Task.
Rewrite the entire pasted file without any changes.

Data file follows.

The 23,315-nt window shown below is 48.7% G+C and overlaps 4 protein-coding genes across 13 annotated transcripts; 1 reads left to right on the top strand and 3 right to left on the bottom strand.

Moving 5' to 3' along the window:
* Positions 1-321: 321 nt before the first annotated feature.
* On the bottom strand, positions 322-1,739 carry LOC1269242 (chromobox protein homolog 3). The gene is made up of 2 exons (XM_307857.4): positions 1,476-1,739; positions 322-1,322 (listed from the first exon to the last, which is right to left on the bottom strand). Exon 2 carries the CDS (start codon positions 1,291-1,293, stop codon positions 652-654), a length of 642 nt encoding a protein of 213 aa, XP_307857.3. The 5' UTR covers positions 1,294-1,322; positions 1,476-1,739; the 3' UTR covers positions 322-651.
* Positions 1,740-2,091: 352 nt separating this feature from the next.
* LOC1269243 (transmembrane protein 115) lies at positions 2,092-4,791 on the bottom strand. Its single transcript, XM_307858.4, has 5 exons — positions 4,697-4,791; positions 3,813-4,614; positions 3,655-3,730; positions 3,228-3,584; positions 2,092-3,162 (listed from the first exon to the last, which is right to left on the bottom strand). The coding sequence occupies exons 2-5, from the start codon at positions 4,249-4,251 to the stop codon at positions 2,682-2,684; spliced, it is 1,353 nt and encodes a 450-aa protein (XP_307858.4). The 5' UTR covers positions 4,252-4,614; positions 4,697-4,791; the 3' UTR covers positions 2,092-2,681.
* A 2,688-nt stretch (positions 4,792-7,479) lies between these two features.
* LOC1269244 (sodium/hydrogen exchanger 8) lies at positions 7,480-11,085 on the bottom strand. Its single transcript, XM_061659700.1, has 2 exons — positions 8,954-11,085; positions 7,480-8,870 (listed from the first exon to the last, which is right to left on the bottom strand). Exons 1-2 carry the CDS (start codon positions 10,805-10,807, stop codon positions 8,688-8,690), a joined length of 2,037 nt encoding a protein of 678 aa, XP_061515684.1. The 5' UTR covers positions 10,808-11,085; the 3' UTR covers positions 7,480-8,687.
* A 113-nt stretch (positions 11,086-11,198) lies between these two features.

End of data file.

The 23,315-nt window shown below is 48.7% G+C and overlaps 4 protein-coding genes across 13 annotated transcripts; 1 reads left to right on the top strand and 3 right to left on the bottom strand.

Moving 5' to 3' along the window:
* Positions 1-321: 321 nt before the first annotated feature.
* On the bottom strand, positions 322-1,739 carry LOC1269242 (chromobox protein homolog 3). The gene is made up of 2 exons (XM_307857.4): positions 1,476-1,739; positions 322-1,322 (listed from the first exon to the last, which is right to left on the bottom strand). Exon 2 carries the CDS (start codon positions 1,291-1,293, stop codon positions 652-654), a length of 642 nt encoding a protein of 213 aa, XP_307857.3. The 5' UTR covers positions 1,294-1,322; positions 1,476-1,739; the 3' UTR covers positions 322-651.
* Positions 1,740-2,091: 352 nt separating this feature from the next.
* LOC1269243 (transmembrane protein 115) lies at positions 2,092-4,791 on the bottom strand. Its single transcript, XM_307858.4, has 5 exons — positions 4,697-4,791; positions 3,813-4,614; positions 3,655-3,730; positions 3,228-3,584; positions 2,092-3,162 (listed from the first exon to the last, which is right to left on the bottom strand). The coding sequence occupies exons 2-5, from the start codon at positions 4,249-4,251 to the stop codon at positions 2,682-2,684; spliced, it is 1,353 nt and encodes a 450-aa protein (XP_307858.4). The 5' UTR covers positions 4,252-4,614; positions 4,697-4,791; the 3' UTR covers positions 2,092-2,681.
* A 2,688-nt stretch (positions 4,792-7,479) lies between these two features.
* LOC1269244 (sodium/hydrogen exchanger 8) lies at positions 7,480-11,085 on the bottom strand. Its single transcript, XM_061659700.1, has 2 exons — positions 8,954-11,085; positions 7,480-8,870 (listed from the first exon to the last, which is right to left on the bottom strand). Exons 1-2 carry the CDS (start codon positions 10,805-10,807, stop codon positions 8,688-8,690), a joined length of 2,037 nt encoding a protein of 678 aa, XP_061515684.1. The 5' UTR covers positions 10,808-11,085; the 3' UTR covers positions 7,480-8,687.
* A 113-nt stretch (positions 11,086-11,198) lies between these two features.